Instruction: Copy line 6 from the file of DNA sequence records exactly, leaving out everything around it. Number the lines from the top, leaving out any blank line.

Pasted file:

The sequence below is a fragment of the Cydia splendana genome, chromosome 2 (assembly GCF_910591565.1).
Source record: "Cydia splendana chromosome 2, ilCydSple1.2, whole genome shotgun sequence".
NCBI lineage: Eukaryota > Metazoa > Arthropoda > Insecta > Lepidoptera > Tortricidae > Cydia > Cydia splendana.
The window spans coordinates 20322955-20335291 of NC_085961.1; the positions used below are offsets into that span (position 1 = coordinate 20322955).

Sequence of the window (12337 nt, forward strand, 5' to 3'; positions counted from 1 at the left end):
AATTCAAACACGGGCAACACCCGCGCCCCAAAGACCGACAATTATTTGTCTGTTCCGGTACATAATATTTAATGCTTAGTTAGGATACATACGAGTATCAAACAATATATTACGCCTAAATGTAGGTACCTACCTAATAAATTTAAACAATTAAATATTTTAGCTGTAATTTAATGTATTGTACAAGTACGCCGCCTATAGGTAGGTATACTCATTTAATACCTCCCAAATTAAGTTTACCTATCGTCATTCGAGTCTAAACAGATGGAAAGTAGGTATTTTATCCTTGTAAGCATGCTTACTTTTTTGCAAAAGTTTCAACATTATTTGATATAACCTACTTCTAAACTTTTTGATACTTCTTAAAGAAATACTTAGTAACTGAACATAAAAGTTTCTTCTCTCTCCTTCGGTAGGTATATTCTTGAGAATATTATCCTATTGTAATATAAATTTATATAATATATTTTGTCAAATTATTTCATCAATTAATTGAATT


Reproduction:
AATTCAAACACGGGCAACACCCGCGCCCCAAAGACCGACAATTATTTGTCTGTTCCGGTACATAATATTTAATGCTTAGTTAGGATACATACGAGTATCAAACAATATATTACGCCTAAATGTAGGTACCTACCTAATAAATTTAAACAATTAAATATTTTAGCTGTAATTTAATGTATTGTACAAGTACGCCGCCTATAGGTAGGTATACTCATTTAATACCTCCCAAATTAAGTTTACCTATCGTCATTCGAGTCTAAACAGATGGAAAGTAGGTATTTTATCCTTGTAAGCATGCTTACTTTTTTGCAAAAGTTTCAACATTATTTGATATAACCTACTTCTAAACTTTTTGATACTTCTTAAAGAAATACTTAGTAACTGAACATAAAAGTTTCTTCTCTCTCCTTCGGTAGGTATATTCTTGAGAATATTATCCTATTGTAATATAAATTTATATAATATATTTTGTCAAATTATTTCATCAATTAATTGAATT